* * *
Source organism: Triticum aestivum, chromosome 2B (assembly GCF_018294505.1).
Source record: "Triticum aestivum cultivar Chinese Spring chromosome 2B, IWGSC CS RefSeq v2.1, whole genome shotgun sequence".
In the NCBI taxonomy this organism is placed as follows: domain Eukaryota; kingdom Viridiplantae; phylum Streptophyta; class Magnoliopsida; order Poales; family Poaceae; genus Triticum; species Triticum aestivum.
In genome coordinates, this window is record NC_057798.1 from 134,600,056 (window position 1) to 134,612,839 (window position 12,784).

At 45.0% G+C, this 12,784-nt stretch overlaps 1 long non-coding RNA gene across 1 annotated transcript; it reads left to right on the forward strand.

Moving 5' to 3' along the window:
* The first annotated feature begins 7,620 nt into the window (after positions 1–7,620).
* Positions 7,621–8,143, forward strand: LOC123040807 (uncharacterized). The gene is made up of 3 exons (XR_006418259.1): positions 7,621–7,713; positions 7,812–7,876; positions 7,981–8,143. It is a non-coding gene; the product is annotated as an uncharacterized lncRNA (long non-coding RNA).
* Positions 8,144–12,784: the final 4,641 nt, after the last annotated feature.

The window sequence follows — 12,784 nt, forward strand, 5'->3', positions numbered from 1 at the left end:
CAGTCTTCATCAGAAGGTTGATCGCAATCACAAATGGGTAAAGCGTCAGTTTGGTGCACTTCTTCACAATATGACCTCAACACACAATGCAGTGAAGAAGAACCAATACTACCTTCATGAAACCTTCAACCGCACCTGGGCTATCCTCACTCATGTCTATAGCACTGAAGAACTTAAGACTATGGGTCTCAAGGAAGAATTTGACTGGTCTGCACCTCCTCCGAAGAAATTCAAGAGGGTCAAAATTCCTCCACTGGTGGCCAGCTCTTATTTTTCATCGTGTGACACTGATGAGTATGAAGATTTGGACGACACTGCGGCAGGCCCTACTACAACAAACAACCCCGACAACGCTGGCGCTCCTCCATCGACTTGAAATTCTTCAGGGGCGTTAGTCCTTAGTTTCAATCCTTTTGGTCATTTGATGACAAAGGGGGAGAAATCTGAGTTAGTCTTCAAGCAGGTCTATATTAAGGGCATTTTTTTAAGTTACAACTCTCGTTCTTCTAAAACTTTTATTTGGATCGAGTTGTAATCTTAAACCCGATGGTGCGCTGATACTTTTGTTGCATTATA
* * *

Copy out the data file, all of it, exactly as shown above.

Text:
Source organism: Triticum aestivum, chromosome 2B (assembly GCF_018294505.1).
Source record: "Triticum aestivum cultivar Chinese Spring chromosome 2B, IWGSC CS RefSeq v2.1, whole genome shotgun sequence".
In the NCBI taxonomy this organism is placed as follows: domain Eukaryota; kingdom Viridiplantae; phylum Streptophyta; class Magnoliopsida; order Poales; family Poaceae; genus Triticum; species Triticum aestivum.
In genome coordinates, this window is record NC_057798.1 from 134,600,056 (window position 1) to 134,612,839 (window position 12,784).

At 45.0% G+C, this 12,784-nt stretch overlaps 1 long non-coding RNA gene across 1 annotated transcript; it reads left to right on the forward strand.

Moving 5' to 3' along the window:
* The first annotated feature begins 7,620 nt into the window (after positions 1–7,620).
* Positions 7,621–8,143, forward strand: LOC123040807 (uncharacterized). The gene is made up of 3 exons (XR_006418259.1): positions 7,621–7,713; positions 7,812–7,876; positions 7,981–8,143. It is a non-coding gene; the product is annotated as an uncharacterized lncRNA (long non-coding RNA).
* Positions 8,144–12,784: the final 4,641 nt, after the last annotated feature.

The window sequence follows — 12,784 nt, forward strand, 5'->3', positions numbered from 1 at the left end:
CAGTCTTCATCAGAAGGTTGATCGCAATCACAAATGGGTAAAGCGTCAGTTTGGTGCACTTCTTCACAATATGACCTCAACACACAATGCAGTGAAGAAGAACCAATACTACCTTCATGAAACCTTCAACCGCACCTGGGCTATCCTCACTCATGTCTATAGCACTGAAGAACTTAAGACTATGGGTCTCAAGGAAGAATTTGACTGGTCTGCACCTCCTCCGAAGAAATTCAAGAGGGTCAAAATTCCTCCACTGGTGGCCAGCTCTTATTTTTCATCGTGTGACACTGATGAGTATGAAGATTTGGACGACACTGCGGCAGGCCCTACTACAACAAACAACCCCGACAACGCTGGCGCTCCTCCATCGACTTGAAATTCTTCAGGGGCGTTAGTCCTTAGTTTCAATCCTTTTGGTCATTTGATGACAAAGGGGGAGAAATCTGAGTTAGTCTTCAAGCAGGTCTATATTAAGGGCATTTTTTTAAGTTACAACTCTCGTTCTTCTAAAACTTTTATTTGGATCGAGTTGTAATCTTAAACCCGATGGTGCGCTGATACTTTTGTTGCATTATA